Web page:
Iraq has been forced to suspend exports at the newly opened offshore oil facility near Basra in the south of the country due to technical problems.

Loading operations were halted on 13 March, according to a senior official at state-owned South Oil Company (SOC), Dow Jones news agency reports.

The closure was just a week after a vessel from US oil major ConoccoPhillips became the first to load Iraqi crude from the new single point mooring (SPM) terminal in the Gulf, lifting a shipment of 2 million barrels on 8 March. Repair work is expected to be completed by 23 March when the SPM will resume loading.

The facility was meant to ease the export bottleneck, which had limited production increases from oil fields in the south of Iraq. It has a design capacity of up to 900,000 barrels a day (b/d) of export capacity in addition to the 1.8 million b/d available at Basrah Oil Terminal and Khor al-Amaya Terminal. However, pumping capacity limitations at the Al-Fao storage facility, which supplies oil to the offshore SPM, meaning for now the SPM can only export at around half its design capacity.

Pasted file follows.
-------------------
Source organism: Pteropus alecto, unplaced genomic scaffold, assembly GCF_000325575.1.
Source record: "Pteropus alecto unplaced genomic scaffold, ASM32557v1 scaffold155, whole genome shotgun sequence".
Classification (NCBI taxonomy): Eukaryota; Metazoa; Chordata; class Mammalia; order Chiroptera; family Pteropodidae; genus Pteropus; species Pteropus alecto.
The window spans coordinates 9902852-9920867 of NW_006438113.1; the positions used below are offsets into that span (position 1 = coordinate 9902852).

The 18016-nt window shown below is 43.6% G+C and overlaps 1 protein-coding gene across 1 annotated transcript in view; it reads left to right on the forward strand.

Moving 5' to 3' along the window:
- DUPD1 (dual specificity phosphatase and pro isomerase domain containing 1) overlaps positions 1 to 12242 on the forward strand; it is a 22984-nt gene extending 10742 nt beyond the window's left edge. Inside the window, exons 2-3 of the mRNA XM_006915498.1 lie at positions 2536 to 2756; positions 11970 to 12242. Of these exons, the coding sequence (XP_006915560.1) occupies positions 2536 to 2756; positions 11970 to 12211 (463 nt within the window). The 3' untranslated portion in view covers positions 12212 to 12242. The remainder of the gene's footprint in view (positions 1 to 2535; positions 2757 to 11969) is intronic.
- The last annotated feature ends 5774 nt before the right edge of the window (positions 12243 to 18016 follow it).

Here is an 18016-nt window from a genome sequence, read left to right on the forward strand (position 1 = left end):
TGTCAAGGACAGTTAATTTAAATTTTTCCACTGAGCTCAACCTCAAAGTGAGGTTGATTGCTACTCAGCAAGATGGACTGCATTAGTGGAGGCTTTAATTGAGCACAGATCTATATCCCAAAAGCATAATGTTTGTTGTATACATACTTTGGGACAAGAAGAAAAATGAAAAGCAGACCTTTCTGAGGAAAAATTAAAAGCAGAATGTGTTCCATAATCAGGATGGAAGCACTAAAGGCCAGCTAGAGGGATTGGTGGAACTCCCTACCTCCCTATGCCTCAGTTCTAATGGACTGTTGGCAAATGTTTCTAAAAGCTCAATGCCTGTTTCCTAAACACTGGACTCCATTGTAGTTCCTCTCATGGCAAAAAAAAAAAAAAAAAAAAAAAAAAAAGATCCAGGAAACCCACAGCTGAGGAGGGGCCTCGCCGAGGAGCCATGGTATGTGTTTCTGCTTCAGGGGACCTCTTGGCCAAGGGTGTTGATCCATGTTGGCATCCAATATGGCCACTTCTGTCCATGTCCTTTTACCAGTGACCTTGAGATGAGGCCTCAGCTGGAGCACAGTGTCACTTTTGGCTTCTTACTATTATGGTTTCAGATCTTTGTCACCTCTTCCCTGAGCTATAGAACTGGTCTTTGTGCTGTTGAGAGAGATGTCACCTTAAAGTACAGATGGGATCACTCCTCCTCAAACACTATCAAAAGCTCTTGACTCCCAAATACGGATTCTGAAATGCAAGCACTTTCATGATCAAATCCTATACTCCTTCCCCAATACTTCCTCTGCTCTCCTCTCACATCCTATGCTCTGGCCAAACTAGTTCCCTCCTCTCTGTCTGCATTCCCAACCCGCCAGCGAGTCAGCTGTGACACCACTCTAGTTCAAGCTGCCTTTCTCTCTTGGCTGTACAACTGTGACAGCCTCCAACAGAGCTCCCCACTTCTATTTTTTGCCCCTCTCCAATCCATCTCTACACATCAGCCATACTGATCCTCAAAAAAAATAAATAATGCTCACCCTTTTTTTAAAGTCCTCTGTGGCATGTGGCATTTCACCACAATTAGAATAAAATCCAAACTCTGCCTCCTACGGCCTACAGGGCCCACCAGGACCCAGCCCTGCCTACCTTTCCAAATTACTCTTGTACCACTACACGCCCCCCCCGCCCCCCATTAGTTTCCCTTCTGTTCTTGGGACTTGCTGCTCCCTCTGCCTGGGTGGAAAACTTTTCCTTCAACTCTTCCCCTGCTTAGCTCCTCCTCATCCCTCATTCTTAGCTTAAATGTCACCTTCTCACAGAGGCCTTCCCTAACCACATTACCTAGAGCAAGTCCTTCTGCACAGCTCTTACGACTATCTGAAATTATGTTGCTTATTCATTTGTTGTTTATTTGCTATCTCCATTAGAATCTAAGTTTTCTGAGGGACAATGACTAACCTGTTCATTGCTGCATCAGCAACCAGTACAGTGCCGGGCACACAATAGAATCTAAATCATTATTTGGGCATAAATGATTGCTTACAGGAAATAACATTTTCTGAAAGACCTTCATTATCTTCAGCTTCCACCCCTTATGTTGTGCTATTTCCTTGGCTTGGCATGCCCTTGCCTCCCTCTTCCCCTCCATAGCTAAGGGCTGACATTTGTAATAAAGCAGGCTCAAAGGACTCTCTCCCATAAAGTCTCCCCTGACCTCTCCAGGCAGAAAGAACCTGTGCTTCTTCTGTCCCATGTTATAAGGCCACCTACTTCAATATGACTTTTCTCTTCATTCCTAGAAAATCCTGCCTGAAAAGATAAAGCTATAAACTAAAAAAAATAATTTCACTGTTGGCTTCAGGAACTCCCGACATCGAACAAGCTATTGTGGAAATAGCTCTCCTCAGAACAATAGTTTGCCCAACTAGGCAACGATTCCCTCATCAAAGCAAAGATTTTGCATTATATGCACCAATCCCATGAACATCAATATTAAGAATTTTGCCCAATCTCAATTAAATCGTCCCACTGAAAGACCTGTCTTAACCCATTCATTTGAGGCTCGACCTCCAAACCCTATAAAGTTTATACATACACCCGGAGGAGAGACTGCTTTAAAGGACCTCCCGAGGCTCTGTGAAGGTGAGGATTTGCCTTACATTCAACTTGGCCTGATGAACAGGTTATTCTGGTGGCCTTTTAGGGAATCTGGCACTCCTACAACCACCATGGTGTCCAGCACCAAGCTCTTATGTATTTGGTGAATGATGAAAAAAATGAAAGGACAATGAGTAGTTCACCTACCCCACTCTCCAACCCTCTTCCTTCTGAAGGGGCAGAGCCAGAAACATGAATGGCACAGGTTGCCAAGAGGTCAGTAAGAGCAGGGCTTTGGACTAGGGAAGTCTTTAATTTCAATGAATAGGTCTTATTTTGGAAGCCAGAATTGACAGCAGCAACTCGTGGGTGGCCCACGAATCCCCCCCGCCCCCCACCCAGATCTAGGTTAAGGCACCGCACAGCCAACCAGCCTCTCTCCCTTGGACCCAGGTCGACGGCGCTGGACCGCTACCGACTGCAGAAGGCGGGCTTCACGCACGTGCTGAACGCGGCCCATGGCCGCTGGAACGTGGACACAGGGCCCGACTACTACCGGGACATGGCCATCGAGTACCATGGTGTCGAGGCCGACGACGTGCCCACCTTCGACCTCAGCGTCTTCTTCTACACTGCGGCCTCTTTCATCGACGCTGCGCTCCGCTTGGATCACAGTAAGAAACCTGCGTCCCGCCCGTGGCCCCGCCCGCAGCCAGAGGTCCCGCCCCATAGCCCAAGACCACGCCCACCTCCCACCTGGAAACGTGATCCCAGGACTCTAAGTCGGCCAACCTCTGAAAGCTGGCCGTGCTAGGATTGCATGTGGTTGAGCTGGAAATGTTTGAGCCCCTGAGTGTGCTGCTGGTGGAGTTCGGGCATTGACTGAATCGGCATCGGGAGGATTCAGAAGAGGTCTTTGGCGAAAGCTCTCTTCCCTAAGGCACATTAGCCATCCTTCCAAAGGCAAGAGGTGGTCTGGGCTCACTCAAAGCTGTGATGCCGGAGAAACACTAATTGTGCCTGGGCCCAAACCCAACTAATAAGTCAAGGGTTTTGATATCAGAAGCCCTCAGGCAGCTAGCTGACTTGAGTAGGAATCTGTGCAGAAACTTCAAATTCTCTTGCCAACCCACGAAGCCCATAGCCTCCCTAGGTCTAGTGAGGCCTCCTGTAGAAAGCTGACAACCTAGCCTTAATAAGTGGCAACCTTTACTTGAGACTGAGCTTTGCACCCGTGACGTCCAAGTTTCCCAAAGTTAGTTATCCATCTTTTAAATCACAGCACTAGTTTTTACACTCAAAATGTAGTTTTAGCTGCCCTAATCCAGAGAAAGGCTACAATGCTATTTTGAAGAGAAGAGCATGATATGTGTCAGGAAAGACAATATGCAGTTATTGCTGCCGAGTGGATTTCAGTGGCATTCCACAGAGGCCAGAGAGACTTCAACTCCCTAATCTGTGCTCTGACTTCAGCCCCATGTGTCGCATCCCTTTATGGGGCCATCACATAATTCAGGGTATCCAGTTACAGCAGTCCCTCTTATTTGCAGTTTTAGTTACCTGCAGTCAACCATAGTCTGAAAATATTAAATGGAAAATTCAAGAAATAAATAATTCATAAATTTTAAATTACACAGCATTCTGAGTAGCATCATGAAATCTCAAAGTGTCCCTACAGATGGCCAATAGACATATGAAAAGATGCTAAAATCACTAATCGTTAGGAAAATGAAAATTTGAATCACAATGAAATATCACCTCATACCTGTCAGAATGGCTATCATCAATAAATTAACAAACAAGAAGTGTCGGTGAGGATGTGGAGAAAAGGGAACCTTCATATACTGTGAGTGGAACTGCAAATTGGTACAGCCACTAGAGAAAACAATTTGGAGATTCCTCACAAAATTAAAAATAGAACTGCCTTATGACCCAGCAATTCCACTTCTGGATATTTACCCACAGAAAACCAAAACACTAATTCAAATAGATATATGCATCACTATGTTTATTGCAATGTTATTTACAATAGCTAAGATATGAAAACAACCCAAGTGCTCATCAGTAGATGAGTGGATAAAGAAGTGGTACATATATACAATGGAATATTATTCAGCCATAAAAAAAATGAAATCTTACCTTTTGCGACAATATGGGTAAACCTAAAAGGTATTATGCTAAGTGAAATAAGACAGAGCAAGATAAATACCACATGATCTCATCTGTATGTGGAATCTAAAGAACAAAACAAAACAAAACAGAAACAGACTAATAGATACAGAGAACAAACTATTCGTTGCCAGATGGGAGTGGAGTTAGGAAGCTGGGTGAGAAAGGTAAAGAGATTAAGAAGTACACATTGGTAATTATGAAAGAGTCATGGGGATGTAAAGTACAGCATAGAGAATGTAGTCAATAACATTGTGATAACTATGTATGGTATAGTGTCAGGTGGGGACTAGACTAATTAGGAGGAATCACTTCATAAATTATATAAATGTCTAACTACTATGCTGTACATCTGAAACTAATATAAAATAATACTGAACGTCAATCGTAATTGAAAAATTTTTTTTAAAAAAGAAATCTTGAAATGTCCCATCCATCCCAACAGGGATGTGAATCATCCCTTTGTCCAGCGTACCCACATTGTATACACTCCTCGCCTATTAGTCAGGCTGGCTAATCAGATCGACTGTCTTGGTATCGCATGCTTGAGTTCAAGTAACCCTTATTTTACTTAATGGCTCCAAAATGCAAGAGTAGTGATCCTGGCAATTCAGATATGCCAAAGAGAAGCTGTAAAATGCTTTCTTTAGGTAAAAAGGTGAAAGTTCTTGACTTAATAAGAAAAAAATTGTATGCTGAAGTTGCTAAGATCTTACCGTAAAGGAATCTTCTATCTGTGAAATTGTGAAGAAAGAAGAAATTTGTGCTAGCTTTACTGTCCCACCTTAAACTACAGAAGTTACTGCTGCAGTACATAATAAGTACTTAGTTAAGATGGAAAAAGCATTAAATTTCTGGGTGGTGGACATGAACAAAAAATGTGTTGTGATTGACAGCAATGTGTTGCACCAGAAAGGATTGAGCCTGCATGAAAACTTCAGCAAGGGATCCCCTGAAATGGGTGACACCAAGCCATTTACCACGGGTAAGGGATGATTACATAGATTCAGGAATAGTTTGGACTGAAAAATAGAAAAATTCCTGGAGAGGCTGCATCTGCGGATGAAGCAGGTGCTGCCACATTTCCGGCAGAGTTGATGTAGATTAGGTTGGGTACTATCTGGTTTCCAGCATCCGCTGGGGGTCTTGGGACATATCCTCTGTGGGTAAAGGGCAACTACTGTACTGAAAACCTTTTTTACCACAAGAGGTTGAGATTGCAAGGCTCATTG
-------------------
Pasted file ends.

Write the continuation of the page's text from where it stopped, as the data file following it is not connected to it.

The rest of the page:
A series of new SPMs will eventually take Iraq’s southern export capacity to 4.5 million b/d. Two more SPMs are scheduled for completion this year under the first phase of a plan to expand oil export facilities. Phase two will add two further SPMs scheduled for completion between 2013 and 2015.